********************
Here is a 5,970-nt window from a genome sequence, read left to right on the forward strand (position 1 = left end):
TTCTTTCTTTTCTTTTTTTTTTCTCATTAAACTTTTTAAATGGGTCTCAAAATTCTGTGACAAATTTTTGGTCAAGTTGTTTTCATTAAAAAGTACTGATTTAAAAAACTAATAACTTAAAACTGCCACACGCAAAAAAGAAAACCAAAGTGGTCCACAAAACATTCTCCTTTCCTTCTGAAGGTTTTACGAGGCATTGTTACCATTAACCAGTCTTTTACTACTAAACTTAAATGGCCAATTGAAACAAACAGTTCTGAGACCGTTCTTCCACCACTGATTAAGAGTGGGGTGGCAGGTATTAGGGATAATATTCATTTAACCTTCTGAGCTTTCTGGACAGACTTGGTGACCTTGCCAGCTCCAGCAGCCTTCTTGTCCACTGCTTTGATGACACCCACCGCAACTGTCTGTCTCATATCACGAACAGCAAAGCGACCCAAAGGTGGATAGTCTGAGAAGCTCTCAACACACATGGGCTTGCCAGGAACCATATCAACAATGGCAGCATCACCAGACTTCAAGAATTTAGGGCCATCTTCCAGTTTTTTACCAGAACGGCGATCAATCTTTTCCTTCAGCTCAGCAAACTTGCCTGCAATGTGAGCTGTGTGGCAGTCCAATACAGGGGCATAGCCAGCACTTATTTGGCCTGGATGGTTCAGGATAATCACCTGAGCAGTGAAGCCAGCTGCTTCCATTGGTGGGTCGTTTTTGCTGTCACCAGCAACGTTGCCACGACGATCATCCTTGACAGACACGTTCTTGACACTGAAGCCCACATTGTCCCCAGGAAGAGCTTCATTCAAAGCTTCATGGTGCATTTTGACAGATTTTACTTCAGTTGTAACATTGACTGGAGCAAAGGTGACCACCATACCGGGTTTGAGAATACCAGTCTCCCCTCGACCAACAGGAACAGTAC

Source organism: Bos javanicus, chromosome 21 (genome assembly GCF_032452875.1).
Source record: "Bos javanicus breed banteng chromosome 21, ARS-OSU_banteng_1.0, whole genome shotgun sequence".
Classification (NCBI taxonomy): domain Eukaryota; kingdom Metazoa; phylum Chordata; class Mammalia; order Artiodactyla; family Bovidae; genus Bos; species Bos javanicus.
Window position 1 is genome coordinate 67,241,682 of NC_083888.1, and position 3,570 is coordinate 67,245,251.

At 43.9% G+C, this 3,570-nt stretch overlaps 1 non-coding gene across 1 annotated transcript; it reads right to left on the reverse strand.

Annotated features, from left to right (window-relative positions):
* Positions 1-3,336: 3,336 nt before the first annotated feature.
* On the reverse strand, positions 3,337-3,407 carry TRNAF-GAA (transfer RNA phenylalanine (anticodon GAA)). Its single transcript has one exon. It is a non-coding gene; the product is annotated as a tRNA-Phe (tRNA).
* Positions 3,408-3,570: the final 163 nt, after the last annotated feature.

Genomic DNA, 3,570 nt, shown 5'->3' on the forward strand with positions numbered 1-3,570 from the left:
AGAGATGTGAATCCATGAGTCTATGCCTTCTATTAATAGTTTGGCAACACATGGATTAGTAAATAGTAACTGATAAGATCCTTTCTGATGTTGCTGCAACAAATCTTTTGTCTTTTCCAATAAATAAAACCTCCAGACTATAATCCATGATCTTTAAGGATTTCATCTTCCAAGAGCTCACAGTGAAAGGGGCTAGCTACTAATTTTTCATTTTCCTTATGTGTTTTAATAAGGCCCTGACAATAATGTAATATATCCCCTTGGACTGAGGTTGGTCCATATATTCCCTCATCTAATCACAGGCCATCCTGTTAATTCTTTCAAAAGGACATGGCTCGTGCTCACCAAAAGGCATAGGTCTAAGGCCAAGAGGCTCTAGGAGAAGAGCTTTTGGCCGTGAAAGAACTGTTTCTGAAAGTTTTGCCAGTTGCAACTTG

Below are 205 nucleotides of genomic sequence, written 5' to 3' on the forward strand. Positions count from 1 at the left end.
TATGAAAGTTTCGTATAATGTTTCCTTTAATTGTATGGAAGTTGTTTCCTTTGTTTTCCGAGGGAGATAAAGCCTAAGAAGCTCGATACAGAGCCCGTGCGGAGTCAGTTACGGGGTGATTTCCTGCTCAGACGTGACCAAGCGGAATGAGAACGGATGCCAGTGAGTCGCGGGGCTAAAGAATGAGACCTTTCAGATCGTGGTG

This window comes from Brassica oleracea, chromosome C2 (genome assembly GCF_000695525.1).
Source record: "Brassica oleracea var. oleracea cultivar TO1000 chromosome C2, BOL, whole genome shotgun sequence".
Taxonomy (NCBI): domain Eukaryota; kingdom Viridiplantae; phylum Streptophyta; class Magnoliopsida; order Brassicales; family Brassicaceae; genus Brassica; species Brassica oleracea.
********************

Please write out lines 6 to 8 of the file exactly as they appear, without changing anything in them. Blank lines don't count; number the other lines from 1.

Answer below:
Window position 1 is genome coordinate 67,241,682 of NC_083888.1, and position 3,570 is coordinate 67,245,251.

At 43.9% G+C, this 3,570-nt stretch overlaps 1 non-coding gene across 1 annotated transcript; it reads right to left on the reverse strand.

Annotated features, from left to right (window-relative positions):